Her thin lips are curved downward. Her hair is perfectly coiffed. The year is 1930 so she is fashionably donning a thick fur coat that drapes down to her calves. Because the gorge of Constantine in Algeria is cold in February, her arms are wrapped tightly around her torso, a thin clutch tucked into her armpit. On vacation, the woman is living up to her extravagant reputation: she is Zelda Sayre Fitzgerald.

Born in 1900 as the youngest child to an Alabama Supreme Court Justice, Zelda was spoiled and vivacious, according to Nancy Milford’s 1970 revolutionary feminist biography. It recalls her as a teenage Southern Belle, spending her time pulling pranks by wearing nude bathing suits when she wasn’t breaking some boy’s heart. With her charm, she was considered a local celebrity.

“Why should all life be work, when we can all borrow,” it says printed below the picture of a high school Zelda, who was voted The Prettiest and The Most Attractive of Sidney Lanier High School’s Class of 1918. “Let’s only think of today, and not worry about tomorrow.”

But tomorrow would bring her future husband, American literary legacy F. Scott Fitzgerald. The couple became the living image of glamour and tragedy of the “Roaring Twenties,” with Zelda herself as the golden girl. Eventually she succumbed to mental illness, breaking down and losing her grandiose reputation in the process.

A month after her high school graduation, a restless Zelda met Scott. He was a Princeton dropout in Alabama as a first lieutenant for World War I. They were drawn to each other, Milford notes.

While Scott tried to make it in New York, their flip-floppy engagement was filled with Zelda’s external flirtations and Scott’s jealousy – behaviors that’ll plague the couple in the future.

“All this acting out is indicative of a desire to break out,” says Willie Thompson, executive director of the Scott and Zelda Fitzgerald Museum in Montgomery, Alabama. “It wasn’t until his novel [“This Side of Paradise”] not only came out but was successful that Zelda agreed to marry Scott.” Zelda’s parents never attended the wedding, Thompson says. But no matter, she made it to New York.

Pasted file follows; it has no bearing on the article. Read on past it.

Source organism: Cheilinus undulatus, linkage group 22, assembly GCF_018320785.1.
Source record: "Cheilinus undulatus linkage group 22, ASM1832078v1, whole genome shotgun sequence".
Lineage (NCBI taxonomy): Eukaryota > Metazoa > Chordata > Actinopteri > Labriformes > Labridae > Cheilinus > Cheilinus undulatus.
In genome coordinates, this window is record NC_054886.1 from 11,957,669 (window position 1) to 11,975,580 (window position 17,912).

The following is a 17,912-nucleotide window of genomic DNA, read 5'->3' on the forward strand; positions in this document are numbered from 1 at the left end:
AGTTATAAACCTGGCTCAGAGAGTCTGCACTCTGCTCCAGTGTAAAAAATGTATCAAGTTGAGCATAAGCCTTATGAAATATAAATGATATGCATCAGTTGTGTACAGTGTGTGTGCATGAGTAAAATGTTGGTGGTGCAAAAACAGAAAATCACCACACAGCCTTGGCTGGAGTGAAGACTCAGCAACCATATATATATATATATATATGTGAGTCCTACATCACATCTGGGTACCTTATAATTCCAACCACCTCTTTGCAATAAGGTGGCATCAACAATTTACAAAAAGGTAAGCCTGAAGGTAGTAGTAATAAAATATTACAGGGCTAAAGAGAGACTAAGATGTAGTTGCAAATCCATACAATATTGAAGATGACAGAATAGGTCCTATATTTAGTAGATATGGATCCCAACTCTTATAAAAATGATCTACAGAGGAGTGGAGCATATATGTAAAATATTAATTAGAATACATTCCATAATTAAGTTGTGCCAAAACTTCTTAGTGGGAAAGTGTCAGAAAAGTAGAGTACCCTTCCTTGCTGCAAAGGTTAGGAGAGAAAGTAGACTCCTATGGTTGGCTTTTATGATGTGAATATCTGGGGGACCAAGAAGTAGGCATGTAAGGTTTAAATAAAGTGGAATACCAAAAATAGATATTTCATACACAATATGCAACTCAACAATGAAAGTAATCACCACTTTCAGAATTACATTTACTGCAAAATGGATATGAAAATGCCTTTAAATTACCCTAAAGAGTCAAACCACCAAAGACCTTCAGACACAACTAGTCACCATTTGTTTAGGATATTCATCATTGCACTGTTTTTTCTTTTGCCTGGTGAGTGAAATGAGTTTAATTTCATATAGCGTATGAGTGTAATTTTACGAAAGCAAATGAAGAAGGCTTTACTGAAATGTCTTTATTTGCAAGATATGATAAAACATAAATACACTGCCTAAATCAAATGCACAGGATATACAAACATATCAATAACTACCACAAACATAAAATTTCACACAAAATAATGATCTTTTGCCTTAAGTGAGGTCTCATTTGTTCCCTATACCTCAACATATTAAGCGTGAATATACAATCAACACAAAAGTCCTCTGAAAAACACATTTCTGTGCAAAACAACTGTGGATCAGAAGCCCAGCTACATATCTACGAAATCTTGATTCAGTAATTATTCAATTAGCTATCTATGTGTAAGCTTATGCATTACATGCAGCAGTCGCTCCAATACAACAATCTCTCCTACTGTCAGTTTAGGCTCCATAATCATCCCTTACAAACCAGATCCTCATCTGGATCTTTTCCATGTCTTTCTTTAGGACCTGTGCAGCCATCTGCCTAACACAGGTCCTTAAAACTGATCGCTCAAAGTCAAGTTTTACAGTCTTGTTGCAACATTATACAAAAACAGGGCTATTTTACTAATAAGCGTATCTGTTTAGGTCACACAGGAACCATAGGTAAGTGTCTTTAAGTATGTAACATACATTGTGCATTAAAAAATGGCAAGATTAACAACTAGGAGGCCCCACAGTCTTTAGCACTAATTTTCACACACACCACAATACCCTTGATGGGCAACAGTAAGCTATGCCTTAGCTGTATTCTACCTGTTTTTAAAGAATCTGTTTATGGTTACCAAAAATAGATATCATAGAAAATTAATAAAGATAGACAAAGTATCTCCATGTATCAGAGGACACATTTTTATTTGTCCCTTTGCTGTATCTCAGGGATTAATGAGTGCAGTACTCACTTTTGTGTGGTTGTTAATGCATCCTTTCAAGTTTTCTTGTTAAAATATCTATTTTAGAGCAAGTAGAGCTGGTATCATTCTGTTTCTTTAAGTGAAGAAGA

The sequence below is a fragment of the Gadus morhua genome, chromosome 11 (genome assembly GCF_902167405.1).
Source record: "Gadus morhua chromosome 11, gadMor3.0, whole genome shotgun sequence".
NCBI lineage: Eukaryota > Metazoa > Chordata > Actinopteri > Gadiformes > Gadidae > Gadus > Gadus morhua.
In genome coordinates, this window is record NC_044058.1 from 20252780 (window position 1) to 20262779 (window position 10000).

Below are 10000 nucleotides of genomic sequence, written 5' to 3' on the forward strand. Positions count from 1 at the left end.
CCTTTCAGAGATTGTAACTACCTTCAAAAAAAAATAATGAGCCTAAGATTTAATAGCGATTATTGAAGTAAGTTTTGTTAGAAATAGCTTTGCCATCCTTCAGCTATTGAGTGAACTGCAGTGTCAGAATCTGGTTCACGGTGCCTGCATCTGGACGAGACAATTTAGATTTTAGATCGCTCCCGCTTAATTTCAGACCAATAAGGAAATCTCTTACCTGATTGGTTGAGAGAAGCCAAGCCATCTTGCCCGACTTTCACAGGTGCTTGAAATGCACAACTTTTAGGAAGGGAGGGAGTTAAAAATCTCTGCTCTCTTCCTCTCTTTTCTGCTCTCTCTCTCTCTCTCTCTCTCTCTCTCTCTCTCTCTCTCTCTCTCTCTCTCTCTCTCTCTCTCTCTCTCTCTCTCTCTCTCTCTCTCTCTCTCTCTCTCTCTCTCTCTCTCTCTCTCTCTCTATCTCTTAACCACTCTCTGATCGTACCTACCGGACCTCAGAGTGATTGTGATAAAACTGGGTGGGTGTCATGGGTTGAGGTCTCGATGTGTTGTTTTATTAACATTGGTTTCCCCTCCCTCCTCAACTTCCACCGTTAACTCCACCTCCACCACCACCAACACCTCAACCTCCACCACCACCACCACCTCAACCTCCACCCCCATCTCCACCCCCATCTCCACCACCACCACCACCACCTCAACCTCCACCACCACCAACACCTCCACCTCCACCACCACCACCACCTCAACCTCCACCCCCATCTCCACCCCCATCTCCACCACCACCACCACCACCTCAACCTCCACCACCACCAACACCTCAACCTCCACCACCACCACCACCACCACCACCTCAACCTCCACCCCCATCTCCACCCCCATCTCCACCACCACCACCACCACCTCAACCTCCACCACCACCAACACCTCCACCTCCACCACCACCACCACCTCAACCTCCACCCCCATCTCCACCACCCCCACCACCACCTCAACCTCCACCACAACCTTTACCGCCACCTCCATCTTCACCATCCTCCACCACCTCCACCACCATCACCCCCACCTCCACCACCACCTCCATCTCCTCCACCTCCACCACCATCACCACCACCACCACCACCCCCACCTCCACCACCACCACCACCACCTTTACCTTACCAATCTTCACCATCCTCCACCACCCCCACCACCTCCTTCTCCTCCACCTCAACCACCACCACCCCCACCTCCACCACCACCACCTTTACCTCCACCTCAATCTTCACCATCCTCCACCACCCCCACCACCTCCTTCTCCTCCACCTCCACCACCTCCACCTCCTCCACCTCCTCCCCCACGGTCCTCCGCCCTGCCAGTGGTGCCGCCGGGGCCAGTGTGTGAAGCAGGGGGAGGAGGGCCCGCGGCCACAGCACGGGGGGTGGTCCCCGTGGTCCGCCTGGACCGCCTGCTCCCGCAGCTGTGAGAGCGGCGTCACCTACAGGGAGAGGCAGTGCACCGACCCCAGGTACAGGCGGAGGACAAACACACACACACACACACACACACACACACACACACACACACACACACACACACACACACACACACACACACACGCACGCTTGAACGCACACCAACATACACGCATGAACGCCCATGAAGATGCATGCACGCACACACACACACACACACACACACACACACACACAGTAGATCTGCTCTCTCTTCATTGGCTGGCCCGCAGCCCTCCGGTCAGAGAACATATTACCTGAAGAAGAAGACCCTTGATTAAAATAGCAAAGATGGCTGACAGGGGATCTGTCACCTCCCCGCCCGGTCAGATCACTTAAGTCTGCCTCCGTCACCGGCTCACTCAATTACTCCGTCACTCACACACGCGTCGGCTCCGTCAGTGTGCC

“The Fitzgeralds will be forever associated with ‘The Jazz Age’ or ‘Roaring Twenties,’ representing the era’s glamor, excess, and ultimately self-destructive recklessness,” says Michael Nowlin, professor of English at the University of Victoria and editor of the Broadview edition of “The Great Gatsby”. “But despite this attraction to…fame…Scott seems also to have had from an early age the ambition to be a “great” writer — a writer whose work would live on and stand beside the classics of English and even world literature. There’s little evidence for the same kind of ambition in Zelda.”

One of Scott’s close Princeton friends, Alexander McKaig reported Zelda saying she merely wants to live a life of an “extravagant,” and that the couple are notorious for being “so publicly and spectacularly drunk.”

Clifton Spargo, writer of the novel “Beautiful Fools”, an imagined narrative of the Fitzgerald’s trip to Cuba, calls Zelda, “the kind of person who just lives life itself as an artistic performance. But she didn’t really have any practical ambitions for her talents.” He calls Zelda a woman “raised to be decorative.”

“Scott’s celebrity has grown so great that she can’t come out from under and a large part of that’s where the tension lies,” Thompson says of the couple’s frequent company with infamous creative minds like Ernest Hemingway, Edmund Wilson and John Dos Passos. “I think you’re dealing with someone who she was a big fish in a small pond and then all of a sudden after she marries Fitzgerald and he becomes this great writer; she realizes that she’s now a small fish in a big pond.”

By the latter half of the decade, Zelda attempts to foster her own artistic identity; she begins to paint; her 1934 gallery showing is called her “latest bid to fame” by “Time,” Curnutt notes. She is obsessed with ballet — a hobby from her youth — but her older age is too much a hindrance to really succeed. She also writes, often collaborating with Scott. But sometimes his name is added to her byline to increase reader appeal, like in “A Millionaire’s Girl.”

Using fights and diaries, the couple inspires characters in each other’s writings, sometimes causing territorial tension, such as in Zelda’s both poorly received and edited “Save Me a Waltz” versus Scott’s “Tender is the Night”. Her book earned a scant $120 in royalties, according to Curnutt.

The Fitzgeralds began to crumble in the 1930s, parallel to the Great Depression. People noticed a change in Zelda. According to Milford, Zelda attempted suicide after a broken affair with Edouard Jozan in 1924. She becomes suspicious of her friends, hears voice and has strange dreams. Eventually, she was diagnosed with schizophrenia. Her mental breakdowns become often, as does her institutionalization. Scott’s self-destructive alcoholism equally grows.

Zelda’s 1931 release from a Swiss mental hospital was accompanied by a case summary stating she had “feelings of inferiority (primarily towards her husband).”

Both die young, tragically, and off the map — Scott of a heart attack in 1940 and Zelda in a mental hospital fire in 1948. She was 48 years old.

But there’s an undeniable fascination with the couple’s short-lived glamour and literary contributions; Scott’s “The Great Gatsby” was recently remade as a big budget film, and Zelda has been featured in many new books, such as Spargo’s.

“At least 50 percent of the people that walk through our doors come here to learn about Zelda,” Thompson says of the museum’s patrons. “She is absolutely at this point in time on par with Fitzgerald on terms of people’s interest; I think that is sort of the great triumph of Zelda because during her lifetime she desired it so much.”